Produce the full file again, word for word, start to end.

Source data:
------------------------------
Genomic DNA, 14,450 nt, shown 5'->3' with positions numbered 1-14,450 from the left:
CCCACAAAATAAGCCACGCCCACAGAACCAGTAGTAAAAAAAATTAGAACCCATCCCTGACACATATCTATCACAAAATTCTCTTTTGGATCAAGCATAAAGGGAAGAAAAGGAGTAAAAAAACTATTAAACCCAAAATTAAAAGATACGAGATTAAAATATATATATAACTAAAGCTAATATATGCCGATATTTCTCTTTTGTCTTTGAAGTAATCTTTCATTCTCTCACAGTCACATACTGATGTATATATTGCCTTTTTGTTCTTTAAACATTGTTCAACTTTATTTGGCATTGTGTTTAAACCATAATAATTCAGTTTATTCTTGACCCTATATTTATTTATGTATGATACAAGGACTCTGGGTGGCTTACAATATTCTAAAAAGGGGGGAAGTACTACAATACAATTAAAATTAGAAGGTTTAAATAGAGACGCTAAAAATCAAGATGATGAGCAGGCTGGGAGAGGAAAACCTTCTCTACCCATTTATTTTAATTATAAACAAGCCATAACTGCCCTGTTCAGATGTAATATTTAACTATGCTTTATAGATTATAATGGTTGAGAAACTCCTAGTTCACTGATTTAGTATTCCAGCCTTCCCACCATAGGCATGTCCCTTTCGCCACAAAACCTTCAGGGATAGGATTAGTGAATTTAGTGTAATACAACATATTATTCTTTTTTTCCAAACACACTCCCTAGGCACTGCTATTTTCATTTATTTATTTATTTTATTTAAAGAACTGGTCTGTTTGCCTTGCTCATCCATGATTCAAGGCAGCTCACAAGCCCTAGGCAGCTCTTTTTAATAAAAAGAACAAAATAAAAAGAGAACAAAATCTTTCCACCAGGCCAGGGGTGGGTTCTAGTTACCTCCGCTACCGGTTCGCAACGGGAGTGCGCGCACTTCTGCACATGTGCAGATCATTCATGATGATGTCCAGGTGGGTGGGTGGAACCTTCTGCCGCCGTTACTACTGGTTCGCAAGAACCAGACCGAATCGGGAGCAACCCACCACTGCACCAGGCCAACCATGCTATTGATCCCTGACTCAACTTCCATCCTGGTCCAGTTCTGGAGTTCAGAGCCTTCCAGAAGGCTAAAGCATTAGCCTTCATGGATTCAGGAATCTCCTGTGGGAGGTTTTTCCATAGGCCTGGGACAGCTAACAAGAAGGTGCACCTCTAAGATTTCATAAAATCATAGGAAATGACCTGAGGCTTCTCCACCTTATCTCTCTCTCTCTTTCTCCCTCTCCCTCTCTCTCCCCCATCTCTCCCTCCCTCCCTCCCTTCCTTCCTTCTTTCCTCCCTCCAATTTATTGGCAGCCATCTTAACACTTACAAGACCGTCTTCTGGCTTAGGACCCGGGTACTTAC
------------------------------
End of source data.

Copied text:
Genomic DNA, 14,450 nt, shown 5'->3' with positions numbered 1-14,450 from the left:
CCCACAAAATAAGCCACGCCCACAGAACCAGTAGTAAAAAAAATTAGAACCCATCCCTGACACATATCTATCACAAAATTCTCTTTTGGATCAAGCATAAAGGGAAGAAAAGGAGTAAAAAAACTATTAAACCCAAAATTAAAAGATACGAGATTAAAATATATATATAACTAAAGCTAATATATGCCGATATTTCTCTTTTGTCTTTGAAGTAATCTTTCATTCTCTCACAGTCACATACTGATGTATATATTGCCTTTTTGTTCTTTAAACATTGTTCAACTTTATTTGGCATTGTGTTTAAACCATAATAATTCAGTTTATTCTTGACCCTATATTTATTTATGTATGATACAAGGACTCTGGGTGGCTTACAATATTCTAAAAAGGGGGGAAGTACTACAATACAATTAAAATTAGAAGGTTTAAATAGAGACGCTAAAAATCAAGATGATGAGCAGGCTGGGAGAGGAAAACCTTCTCTACCCATTTATTTTAATTATAAACAAGCCATAACTGCCCTGTTCAGATGTAATATTTAACTATGCTTTATAGATTATAATGGTTGAGAAACTCCTAGTTCACTGATTTAGTATTCCAGCCTTCCCACCATAGGCATGTCCCTTTCGCCACAAAACCTTCAGGGATAGGATTAGTGAATTTAGTGTAATACAACATATTATTCTTTTTTTCCAAACACACTCCCTAGGCACTGCTATTTTCATTTATTTATTTATTTTATTTAAAGAACTGGTCTGTTTGCCTTGCTCATCCATGATTCAAGGCAGCTCACAAGCCCTAGGCAGCTCTTTTTAATAAAAAGAACAAAATAAAAAGAGAACAAAATCTTTCCACCAGGCCAGGGGTGGGTTCTAGTTACCTCCGCTACCGGTTCGCAACGGGAGTGCGCGCACTTCTGCACATGTGCAGATCATTCATGATGATGTCCAGGTGGGTGGGTGGAACCTTCTGCCGCCGTTACTACTGGTTCGCAAGAACCAGACCGAATCGGGAGCAACCCACCACTGCACCAGGCCAACCATGCTATTGATCCCTGACTCAACTTCCATCCTGGTCCAGTTCTGGAGTTCAGAGCCTTCCAGAAGGCTAAAGCATTAGCCTTCATGGATTCAGGAATCTCCTGTGGGAGGTTTTTCCATAGGCCTGGGACAGCTAACAAGAAGGTGCACCTCTAAGATTTCATAAAATCATAGGAAATGACCTGAGGCTTCTCCACCTTATCTCTCTCTCTCTTTCTCCCTCTCCCTCTCTCTCCCCCATCTCTCCCTCCCTCCCTCCCTTCCTTCCTTCTTTCCTCCCTCCAATTTATTGGCAGCCATCTTAACACTTACAAGACCGTCTTCTGGCTTAGGACCCGGGTACTTAC